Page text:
Cybercriminal activity around the globe continues at an alarming rate. Computer hackers from around the world are constantly deploying new malicious software attacks. In the last couple of years, we have seen numerous Point of Sale (POS) systems compromised by various versions of the “Backoff” virus and other well known companies were breached putting vital, non-public information at risk.
With new stories being written every day on cyber security, it is even more important now to be aware of the different types of electronic attacks that could affect you. Some of these attacks are:
Ransomware – is a type of malware designed to infect a computer and restricts access to it until a ransom is paid to unlock it. With this type of malware, hackers attempt to extort money from the victim by displaying an on-screen alert like “Your computer has been locked….” and to gain access a ransom must be paid. Ransomware is typically spread through phishing emails containing malicious attachments. If you are affected by ransomware, do not pay the ransom. Paying the ransom does not guarantee the release of your computer or that the malware has been removed. It only guarantees that the individuals behind the malicious attack receive the victim’s money.
Malware – Malicious software is any kind of software designed to disrupt computer operation, gather sensitive information, or gain unauthorized access to computer systems. Warning – cybercriminals may try to trick you into downloading fake security software. Be cautious of links in email or websites offering free software, especially antivirus.
Spyware – is a type of malware (malicious software) installed on a computer’s hard drive that collects information about users without their knowledge. It can make changes to your computer that can be annoying and cause your computer to slow down or crash. These programs can change your web browser’s home page, search page, or add additional components to your browser that you don’t want or need.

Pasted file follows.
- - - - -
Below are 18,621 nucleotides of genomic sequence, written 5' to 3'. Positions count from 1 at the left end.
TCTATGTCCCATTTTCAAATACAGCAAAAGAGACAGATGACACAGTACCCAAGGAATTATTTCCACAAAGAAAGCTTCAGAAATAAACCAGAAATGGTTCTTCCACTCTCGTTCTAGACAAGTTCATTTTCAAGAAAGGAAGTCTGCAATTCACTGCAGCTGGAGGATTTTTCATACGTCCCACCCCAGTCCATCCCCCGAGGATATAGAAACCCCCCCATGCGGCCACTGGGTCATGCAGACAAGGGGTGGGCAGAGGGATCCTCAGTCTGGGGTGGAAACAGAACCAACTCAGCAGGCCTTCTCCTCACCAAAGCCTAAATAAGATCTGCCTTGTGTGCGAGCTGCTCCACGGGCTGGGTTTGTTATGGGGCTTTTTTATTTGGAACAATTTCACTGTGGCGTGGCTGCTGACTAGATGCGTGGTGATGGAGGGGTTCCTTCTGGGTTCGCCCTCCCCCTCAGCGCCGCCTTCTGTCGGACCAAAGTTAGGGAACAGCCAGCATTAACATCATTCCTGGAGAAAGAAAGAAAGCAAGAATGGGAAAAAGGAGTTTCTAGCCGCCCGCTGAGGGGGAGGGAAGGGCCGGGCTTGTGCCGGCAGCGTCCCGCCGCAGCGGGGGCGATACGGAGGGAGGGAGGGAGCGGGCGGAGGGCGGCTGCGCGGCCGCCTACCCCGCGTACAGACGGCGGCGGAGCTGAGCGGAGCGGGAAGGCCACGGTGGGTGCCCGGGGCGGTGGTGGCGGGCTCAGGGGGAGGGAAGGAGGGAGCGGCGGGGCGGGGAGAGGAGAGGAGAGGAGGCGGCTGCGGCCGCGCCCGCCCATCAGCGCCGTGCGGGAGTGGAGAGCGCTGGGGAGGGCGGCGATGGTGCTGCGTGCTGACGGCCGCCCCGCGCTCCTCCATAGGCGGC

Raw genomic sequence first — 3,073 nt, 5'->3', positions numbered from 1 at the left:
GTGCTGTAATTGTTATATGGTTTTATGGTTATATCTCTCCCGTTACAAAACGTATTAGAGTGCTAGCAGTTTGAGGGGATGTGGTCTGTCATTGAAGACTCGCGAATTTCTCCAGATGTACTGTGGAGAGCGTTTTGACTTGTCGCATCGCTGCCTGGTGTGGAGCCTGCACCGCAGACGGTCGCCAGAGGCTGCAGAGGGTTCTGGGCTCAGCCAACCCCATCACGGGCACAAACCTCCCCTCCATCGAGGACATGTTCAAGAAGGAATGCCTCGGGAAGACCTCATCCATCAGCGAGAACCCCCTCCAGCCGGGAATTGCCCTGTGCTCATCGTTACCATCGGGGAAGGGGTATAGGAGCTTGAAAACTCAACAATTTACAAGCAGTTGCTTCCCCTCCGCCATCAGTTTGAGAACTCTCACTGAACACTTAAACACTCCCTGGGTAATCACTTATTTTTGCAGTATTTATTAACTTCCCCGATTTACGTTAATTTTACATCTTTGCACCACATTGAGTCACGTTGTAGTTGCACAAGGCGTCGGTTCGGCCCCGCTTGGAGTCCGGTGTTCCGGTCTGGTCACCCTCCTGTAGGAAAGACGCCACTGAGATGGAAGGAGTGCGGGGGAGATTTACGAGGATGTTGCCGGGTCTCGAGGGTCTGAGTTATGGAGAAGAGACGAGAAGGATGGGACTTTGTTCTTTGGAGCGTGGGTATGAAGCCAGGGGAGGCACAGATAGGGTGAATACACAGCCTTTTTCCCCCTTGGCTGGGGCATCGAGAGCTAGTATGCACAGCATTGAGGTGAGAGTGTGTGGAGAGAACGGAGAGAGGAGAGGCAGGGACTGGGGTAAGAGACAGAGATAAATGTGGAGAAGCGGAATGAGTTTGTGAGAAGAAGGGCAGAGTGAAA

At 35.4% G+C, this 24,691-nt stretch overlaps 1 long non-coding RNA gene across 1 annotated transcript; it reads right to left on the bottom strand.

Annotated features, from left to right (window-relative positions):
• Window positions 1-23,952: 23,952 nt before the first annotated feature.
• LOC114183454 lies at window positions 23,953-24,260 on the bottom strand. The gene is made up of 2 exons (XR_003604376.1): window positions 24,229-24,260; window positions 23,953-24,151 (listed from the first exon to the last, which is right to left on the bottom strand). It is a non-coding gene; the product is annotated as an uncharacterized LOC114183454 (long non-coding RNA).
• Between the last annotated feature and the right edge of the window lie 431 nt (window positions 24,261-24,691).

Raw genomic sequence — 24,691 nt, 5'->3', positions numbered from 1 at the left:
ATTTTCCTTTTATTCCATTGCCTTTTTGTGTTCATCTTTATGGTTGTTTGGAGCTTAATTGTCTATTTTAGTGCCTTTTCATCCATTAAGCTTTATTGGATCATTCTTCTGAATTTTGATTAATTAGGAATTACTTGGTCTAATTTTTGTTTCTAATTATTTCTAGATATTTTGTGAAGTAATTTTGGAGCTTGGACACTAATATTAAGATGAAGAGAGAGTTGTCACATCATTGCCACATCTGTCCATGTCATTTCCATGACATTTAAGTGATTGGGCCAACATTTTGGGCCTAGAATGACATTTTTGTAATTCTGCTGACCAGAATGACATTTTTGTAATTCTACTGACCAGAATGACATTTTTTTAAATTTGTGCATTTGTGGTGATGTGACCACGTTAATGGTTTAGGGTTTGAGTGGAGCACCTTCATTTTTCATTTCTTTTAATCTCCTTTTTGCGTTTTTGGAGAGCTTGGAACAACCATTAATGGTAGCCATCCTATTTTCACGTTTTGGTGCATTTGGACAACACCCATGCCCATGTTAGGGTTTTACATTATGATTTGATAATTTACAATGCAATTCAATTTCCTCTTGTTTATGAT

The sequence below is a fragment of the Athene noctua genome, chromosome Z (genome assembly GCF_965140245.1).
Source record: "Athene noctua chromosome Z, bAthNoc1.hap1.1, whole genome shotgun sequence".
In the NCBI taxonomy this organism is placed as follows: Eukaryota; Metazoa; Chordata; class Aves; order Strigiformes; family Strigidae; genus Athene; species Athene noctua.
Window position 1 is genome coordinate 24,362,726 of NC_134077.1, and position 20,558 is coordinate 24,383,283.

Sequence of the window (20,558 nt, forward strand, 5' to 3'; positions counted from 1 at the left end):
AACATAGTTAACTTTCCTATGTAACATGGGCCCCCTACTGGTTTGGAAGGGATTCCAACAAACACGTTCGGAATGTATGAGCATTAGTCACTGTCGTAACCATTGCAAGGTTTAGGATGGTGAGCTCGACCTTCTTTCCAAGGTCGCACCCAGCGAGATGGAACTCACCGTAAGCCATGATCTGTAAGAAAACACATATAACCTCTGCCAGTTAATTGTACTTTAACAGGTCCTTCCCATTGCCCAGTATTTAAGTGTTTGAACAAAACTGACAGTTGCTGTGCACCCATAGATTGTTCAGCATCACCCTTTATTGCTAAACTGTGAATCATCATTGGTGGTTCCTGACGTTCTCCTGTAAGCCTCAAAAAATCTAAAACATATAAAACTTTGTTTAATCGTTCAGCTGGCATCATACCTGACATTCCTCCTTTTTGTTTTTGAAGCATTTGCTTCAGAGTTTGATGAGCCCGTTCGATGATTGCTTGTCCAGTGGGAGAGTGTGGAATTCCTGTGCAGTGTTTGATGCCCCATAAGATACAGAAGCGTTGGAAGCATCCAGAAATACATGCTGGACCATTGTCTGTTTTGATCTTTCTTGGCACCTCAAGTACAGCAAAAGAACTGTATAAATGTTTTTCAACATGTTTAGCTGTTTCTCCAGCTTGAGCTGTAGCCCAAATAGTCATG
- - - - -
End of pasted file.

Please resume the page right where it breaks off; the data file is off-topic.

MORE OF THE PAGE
Phishing – is a type of online identity theft that uses emails or text messages to trick a user to visit a fraudulent website designed to steal personal information such as your social security number or bank account information. Phishing emails or text messages may contain grammatical errors and request personal information with phrases like “Verify your account” or “During regular account maintenance”.
Vishing – is similar to Phishing and is a way to obtain bank account or credit card information using Voice over Internet Protocol (VoIP). An automated message is left saying your bank account or credit card has been compromised, depleted or closed. The message, often from a toll free number, instructs you to call about the compromise. When you call, you are instructed to enter your bank account or credit card number and possibly your Personal Identification Number (PIN) or social security number.
Smishing – is like Phishing and uses text messages to attempt to obtain bank account, credit card or personal information. The text message usually requests “immediate” attention with a URL or phone number. The phone number within the text often goes to an automated voice response system. In most cases, a smishing message will come from a “5000” number not another cell phone.
Pharming – is a cyber attack where hackers install malicious code on a personal computer or server for the purpose of redirecting a website’s traffic to a fake, copycat site even though the user entered the correct address. When the user attempts to log onto the legitimate site, they are redirected to the fake site where cybercriminals can gather account or personal information. If a website looks different from when you last visited, be cautious until you are absolutely certain the site is safe.
Spam – “Electronic Junk Mail” is the use of electronic messaging systems (including most broadcast media digital delivery systems) to send unsolicited, often commercial, bulk messages indiscriminately through the internet.
It is each person’s responsibility to make sure their individual personal computer is constantly updated with the latest MAC or Microsoft patches. We can no longer depend on someone else to make our personal computers safe. Your personal computer should be protected by a Spyware/Antivirus vendor who updates your protection daily. Failure to do so could result in identity theft due to loss of personal data.
Note: Home City Federal Savings Bank will NEVER request your personal information through an email or text message. If you receive a request for personal information from “Home City Federal”, please contact us immediately at 937-390-0470. We believe in always providing the highest level of information security to our customers.